• his intimate knowledge of God his Father—and now, through him, our Father

All of this is raised in Jesus. It’s not just a happy ending, or the resuscitation of a corpse. It is eternal life itself embodied in the risen crucified Lord Jesus Christ.

That is who is in our midst today, and wherever two or three gather in his name.

And Jesus brings his friends along. Remember the Parable of the Sheep and the Goats in Matthew 25? The nations are arrayed before the King. They are judged on one thing: did they act with compassion towards the poor? Did they

  • feed the hungry
  • give water to the thirsty
  • welcome the stranger
  • clothe the the naked
  • take care of the sick
  • visit the prisoner

Because, Jesus says, ‘Truly I tell you, just as you did it to one of the least of these who are members of my family, you did it to me.’

When Jesus the risen crucified One is in the midst of the two or three who gather in his name, he brings his family along. He brings the poor, the sick, the detained and the starving. He bears their wounds in his risen crucified body and calls his church to share the work.

And he also bears our wounds. We are not yet what we shall be. We still die. In 1 Corinthians (15.25–26), the Apostle Paul says Christ

must reign until he has put all his enemies under his feet. The last enemy to be destroyed is death.

We still look for the fullness, the completion of Christ’s work. In the meantime, by faith we share in the overcoming of death as we look to God for eternal life.

Some Christians are embarrassed by their wounds, or even put to shame. They think that God will bless them so much that nothing bad should happen to them. That is not right. We know Jesus as the risen crucified One. He bears our wounds in his.

We belong to the risen crucified Lord, and he will complete the work he has begun in us. But right now, we walk with him by faith; we look to him for help and for strength, and as the Funeral Service says, we live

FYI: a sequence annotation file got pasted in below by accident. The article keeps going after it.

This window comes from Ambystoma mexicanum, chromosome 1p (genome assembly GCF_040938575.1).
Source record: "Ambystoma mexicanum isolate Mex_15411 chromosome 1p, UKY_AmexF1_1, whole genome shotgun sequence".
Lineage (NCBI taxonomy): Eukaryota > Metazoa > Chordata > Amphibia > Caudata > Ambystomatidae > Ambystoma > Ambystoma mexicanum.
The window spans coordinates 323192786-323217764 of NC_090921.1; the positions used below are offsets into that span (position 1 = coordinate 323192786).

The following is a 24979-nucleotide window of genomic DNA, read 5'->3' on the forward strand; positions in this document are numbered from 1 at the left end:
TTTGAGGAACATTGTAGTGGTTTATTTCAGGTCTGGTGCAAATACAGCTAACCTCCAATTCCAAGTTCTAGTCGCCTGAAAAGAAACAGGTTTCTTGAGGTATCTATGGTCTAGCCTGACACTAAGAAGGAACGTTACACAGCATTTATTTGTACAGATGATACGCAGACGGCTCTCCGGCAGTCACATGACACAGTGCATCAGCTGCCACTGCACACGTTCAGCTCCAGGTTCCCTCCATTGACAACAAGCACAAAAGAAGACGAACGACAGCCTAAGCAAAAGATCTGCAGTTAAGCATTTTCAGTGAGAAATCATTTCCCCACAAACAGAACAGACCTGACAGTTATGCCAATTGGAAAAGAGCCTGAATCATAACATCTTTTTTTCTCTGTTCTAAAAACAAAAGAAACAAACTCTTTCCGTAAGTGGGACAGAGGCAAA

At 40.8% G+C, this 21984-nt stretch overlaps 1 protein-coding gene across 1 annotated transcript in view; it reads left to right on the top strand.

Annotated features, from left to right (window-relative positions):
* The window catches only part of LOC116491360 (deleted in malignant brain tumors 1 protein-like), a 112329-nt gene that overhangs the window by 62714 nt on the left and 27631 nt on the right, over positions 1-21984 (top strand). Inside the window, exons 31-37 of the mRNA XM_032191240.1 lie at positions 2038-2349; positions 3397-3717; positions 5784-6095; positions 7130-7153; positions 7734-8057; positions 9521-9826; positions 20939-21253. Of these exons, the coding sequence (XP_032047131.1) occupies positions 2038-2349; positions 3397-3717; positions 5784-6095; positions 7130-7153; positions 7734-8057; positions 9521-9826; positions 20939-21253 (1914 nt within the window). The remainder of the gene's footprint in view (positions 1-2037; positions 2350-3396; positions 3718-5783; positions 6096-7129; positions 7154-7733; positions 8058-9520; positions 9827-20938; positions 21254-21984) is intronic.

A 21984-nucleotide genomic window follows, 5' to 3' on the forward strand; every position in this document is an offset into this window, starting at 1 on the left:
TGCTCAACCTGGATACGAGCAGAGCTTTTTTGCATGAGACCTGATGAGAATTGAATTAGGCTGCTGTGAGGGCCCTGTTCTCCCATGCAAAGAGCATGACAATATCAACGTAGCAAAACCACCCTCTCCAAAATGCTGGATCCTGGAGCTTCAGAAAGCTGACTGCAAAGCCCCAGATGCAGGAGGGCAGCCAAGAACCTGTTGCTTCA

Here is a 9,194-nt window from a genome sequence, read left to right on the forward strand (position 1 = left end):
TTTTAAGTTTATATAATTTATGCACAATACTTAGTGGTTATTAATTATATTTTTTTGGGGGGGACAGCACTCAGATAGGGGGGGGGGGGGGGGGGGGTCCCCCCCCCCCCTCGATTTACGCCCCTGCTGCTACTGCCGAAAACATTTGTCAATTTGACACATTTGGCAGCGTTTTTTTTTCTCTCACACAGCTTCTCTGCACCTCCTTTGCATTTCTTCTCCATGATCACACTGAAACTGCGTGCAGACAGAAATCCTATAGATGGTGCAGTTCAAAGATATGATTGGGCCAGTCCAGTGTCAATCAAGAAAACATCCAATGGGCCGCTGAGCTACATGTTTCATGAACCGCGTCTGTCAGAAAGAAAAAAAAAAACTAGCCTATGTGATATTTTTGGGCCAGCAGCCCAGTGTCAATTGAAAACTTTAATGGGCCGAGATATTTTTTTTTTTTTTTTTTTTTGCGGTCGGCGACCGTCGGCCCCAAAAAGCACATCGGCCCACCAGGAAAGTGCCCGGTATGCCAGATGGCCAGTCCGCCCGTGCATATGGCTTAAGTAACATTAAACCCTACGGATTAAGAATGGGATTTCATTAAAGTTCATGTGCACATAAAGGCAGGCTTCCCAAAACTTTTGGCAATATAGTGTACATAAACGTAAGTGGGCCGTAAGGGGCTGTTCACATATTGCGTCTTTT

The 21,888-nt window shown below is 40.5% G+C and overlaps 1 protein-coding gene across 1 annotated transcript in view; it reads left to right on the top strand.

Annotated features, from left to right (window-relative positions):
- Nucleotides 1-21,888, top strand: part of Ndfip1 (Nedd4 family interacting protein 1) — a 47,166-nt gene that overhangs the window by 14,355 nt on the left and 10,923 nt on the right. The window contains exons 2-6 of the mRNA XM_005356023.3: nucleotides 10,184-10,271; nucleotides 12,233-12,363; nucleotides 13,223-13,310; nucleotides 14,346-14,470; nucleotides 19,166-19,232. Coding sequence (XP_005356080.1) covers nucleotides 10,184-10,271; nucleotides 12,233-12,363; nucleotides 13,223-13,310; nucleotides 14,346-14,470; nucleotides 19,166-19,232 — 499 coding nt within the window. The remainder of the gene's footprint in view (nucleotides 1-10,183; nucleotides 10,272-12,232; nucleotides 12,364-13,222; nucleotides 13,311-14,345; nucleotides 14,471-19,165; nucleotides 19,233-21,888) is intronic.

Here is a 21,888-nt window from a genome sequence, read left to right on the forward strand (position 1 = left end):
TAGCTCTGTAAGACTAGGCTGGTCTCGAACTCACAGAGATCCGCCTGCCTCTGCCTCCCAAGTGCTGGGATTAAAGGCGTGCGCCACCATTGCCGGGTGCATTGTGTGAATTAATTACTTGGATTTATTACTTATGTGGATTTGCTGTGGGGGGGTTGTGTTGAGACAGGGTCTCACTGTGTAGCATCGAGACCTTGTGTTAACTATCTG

in sure and certain hope
of the resurrection to eternal life
through our Lord Jesus Christ,
who died, was buried, and rose again for us.
To God be glory forever.

Amen.

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Transfiguration happens all the time (Year B, 15 February, 2015)

Readings
2 Corinthians 4.3–6
Mark 9.2–9

Today, we heard that odd story we call The Transfiguration.

Jesus took with him Peter and James and John, and led them up a high mountain apart, by themselves. And he was transfigured before them…

It may appear to be a strange story, but you know little transfigurations, ‘mini transfigurations’, happen all the time.

By that, I mean that something quite ordinary can easily become truly significant to us in a life-changing way. It becomes a moment of transfiguration for us. We don’t control it, it just seems to happen, but we know that it is so. We may know it at the time, or we may realise it later as we reflect back on what has happened. But there it is—a moment of transfiguration.

We often associate these mini moments of transfiguration with love.

I remember first seeing Karen. At the time, I was just looking at a pretty girl. (I doubt she remembers the occasion at all.) In retrospect, as I look back, that moment has been transfigured for me into something full of meaning.

Two other people may lock eyes across a crowded room, and they just know there and then. This is the one. Their hearts skip several beats, and the moment transfigures their lives. They know it straight away.

A mother or father holds their child for the first time. Their heart melts with love, and the meaning of this event is one that changes their lives forever.

It’s a little moment of transfiguration. The new mum and dad see more truly what their lives truly mean.

A young person finally realises that they have vocation in life, which may be to teach, to nurse, to be a gardener. They feel elated. They want to share it with others. That’s a moment of personal transfiguration too.

These little, personal moments of transfiguration happen when something ordinary reveals itself as something meaningful.

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Christ did not ‘come back from the dead’

Readings
Acts 10.34–43
Matthew 28.1–10

 

This time last year, some of us had just concluded a pilgrimage to the Holy Land. On our last day in Jerusalem, we were at the Garden Tomb, one of the possible sites of the crucifixion and resurrection of Jesus. On the door of the tomb itself, there is this sign:

He is not here

 

‘He is not here; for he is risen.’

The Christian faith is squarely built on the Resurrection of Jesus Christ. Soon after his horrible execution on the cross, when his disciples were at their lowest, he appeared among them, and they were transformed.